DARIN KILLPARTRICK says the most rewarding part of his job as a coach is seeing young players work hard and make progress in football.
The Bognor stalwart has been looking back on a decade on the management team at Nyewood Lane, as reported last week.
We asked him to pick out the best players he had coached and played with in his Bognor years and he immediately pinpointed Michael Birmingham, who was a popular midfielder with Bognor before going on to manage them.
“He had technical and physical abilities on the pitch I’ve not seen in any other non-league player,” says Killpartrick.
“In my playing days at Bognor I had Dean Wilkins in front of me – that was brilliant; I just had to give the ball to him as often as I could. And Paul and Mick Pullen taught me so much about football and Bognor.
“Going back to coaching, Jason Prior is a great striker but from a coach’s point of view, he is also so good at listening and digesting what you teach him, then putting it into practice.
“Of the present team, I’ve seen James Crane and Dan Sackman develop from when they were 16-year-olds with me at Chi College. Mickey Demetriou’s another who came through the college and Bognor and is now playing League Two football with Shrewsbury. They’re all lads willing to work very hard to improve as players and that gives me great pride.
“Every player is different and you have to try to get the best out of them in different ways. What you want is a player who has the talent and the right attitude. Not all the players you encounter have that, I can promise you!”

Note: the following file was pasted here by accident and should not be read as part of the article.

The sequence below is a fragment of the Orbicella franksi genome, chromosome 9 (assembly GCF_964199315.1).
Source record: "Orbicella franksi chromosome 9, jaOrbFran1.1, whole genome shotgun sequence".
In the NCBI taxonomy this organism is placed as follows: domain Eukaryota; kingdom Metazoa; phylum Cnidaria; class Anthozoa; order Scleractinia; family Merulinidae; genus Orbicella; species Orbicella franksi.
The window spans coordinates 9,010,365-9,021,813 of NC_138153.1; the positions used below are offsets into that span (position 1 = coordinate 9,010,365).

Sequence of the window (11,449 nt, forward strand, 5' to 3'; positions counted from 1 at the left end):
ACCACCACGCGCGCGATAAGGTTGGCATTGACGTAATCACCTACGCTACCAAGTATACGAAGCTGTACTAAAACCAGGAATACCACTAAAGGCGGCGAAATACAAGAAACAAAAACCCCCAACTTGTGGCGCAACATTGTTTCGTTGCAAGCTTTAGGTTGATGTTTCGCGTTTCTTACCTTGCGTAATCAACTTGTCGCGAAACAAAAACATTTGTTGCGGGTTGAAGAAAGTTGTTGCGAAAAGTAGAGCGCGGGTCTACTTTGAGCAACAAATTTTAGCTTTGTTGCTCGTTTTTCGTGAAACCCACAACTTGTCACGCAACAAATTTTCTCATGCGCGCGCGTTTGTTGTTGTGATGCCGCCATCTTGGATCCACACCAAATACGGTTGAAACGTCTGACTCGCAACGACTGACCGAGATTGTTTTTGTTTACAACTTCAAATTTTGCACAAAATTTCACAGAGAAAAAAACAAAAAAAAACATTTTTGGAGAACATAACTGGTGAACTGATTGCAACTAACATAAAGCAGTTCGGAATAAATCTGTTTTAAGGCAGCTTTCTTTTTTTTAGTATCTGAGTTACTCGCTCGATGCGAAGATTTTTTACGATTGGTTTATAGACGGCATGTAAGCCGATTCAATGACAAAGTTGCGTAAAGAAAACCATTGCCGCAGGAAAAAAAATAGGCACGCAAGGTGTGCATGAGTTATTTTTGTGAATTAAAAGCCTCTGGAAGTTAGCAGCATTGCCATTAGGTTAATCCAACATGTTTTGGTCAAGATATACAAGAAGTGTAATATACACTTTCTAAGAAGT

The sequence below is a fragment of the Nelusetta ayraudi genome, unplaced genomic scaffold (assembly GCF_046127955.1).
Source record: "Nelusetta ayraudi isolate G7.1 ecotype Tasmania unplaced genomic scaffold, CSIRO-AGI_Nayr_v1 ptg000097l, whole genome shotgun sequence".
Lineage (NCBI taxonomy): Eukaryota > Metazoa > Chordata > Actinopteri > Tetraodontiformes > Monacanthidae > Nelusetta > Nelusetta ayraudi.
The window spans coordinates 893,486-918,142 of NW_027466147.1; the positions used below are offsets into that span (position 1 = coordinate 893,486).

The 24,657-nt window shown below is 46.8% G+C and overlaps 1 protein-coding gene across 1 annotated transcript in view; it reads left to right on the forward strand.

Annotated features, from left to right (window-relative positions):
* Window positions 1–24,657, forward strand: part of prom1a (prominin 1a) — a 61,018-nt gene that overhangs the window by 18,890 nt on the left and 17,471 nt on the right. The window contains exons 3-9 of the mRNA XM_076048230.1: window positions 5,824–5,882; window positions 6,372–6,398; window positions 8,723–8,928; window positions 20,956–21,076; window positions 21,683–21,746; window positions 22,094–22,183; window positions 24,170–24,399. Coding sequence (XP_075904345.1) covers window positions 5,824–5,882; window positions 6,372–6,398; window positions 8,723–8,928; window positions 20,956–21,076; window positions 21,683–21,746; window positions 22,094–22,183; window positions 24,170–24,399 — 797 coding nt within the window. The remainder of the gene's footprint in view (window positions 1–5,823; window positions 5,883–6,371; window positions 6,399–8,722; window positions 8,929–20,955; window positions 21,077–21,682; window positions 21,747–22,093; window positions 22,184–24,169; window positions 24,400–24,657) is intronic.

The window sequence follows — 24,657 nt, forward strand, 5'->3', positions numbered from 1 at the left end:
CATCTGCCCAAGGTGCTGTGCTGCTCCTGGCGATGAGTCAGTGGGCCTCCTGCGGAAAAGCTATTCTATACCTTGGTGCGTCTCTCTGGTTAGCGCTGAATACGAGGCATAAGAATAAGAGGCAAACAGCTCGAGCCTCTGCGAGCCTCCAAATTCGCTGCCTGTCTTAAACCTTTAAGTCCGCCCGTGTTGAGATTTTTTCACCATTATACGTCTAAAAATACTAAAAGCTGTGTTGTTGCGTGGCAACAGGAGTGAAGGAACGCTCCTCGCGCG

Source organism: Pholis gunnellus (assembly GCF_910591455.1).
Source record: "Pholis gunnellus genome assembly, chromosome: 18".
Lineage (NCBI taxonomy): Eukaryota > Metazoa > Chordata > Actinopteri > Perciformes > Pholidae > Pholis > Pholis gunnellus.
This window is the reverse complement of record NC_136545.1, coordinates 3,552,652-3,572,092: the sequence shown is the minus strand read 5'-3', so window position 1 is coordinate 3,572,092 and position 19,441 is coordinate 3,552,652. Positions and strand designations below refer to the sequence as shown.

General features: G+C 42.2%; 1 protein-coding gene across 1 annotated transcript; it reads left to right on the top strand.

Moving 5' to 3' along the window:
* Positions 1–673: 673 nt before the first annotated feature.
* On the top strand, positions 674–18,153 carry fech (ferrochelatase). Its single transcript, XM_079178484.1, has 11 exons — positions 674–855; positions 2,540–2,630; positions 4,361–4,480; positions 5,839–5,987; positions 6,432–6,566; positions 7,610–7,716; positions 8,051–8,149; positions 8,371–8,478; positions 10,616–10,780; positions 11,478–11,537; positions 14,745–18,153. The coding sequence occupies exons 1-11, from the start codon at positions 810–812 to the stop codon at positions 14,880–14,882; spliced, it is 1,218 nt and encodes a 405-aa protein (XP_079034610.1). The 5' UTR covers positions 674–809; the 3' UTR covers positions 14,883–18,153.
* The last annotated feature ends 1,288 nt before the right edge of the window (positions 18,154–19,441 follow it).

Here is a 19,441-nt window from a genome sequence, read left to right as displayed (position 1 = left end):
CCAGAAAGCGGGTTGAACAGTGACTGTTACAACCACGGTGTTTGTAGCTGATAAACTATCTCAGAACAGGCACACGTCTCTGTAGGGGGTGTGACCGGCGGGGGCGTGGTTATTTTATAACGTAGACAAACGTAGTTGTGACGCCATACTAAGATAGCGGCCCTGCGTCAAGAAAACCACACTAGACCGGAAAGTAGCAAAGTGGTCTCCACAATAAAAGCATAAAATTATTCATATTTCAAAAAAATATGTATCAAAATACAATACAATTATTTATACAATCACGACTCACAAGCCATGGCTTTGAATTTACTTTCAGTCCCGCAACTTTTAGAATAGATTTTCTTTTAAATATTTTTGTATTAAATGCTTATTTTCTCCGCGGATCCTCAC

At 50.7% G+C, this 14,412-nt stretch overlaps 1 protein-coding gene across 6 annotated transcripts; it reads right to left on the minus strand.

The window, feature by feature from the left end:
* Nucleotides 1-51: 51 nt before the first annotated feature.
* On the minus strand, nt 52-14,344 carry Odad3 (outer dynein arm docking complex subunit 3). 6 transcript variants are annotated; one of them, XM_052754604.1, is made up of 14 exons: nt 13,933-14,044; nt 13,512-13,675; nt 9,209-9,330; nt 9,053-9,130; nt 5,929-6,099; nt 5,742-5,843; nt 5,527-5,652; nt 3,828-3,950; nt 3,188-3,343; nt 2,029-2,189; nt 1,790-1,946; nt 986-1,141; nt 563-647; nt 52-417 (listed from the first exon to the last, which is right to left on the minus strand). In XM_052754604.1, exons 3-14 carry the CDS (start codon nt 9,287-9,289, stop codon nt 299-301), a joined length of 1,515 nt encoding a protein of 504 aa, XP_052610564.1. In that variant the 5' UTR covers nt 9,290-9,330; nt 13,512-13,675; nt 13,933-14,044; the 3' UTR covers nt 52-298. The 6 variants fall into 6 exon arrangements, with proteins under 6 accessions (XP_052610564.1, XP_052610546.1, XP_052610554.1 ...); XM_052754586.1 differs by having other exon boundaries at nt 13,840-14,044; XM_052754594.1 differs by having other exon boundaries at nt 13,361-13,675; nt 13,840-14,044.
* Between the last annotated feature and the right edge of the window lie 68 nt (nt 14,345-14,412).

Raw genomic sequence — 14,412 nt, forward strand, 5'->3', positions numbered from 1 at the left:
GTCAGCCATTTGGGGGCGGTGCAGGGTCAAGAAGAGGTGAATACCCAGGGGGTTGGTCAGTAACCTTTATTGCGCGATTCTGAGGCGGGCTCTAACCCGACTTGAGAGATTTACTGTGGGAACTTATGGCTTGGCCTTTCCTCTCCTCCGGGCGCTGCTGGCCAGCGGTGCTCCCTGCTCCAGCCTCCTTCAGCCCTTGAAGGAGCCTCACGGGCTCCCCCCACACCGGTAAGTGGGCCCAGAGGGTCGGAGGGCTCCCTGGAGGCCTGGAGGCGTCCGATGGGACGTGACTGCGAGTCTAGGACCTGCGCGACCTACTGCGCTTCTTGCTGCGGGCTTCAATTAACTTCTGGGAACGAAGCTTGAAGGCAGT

Killpartrick has an impressive coaching CV – he has his UEFA A licence, following on from his preliminary and B licences. He has levels one to five in psychology in football, which is all about understanding how players learn and think about their game.
He is a coach educator for the FA at level one and two and is training to be a coach educator at B-licence level . He has also coached the England Colleges’ under-17 and under-19 sides.
Killpartrick is also quick to praise the support he has always had from fans. “They’ve always been good to me and are a very supportive fan-base, I’d say. Of course they go through good times and bad times like everyone at the club but I’d say they are generally very fair and understanding about what we’re trying to do.”
And he stresses how he is desperately missing one of his big mentors, Dennis Probee, a stalwart of the club and of Sussex football who died last May. “It was an honour to be mentored by Dennis and I miss him terribly, as a friend and as someone with an incredible football brain who was invaluable to me as an extra pair of eyes watching games.”
And so to the big question – will Dabba be at the Rocks for another ten years?
“I don’t know about that,” he laughs. “You never know what’s around the corner. I just want to keep on progressing – I love learning.”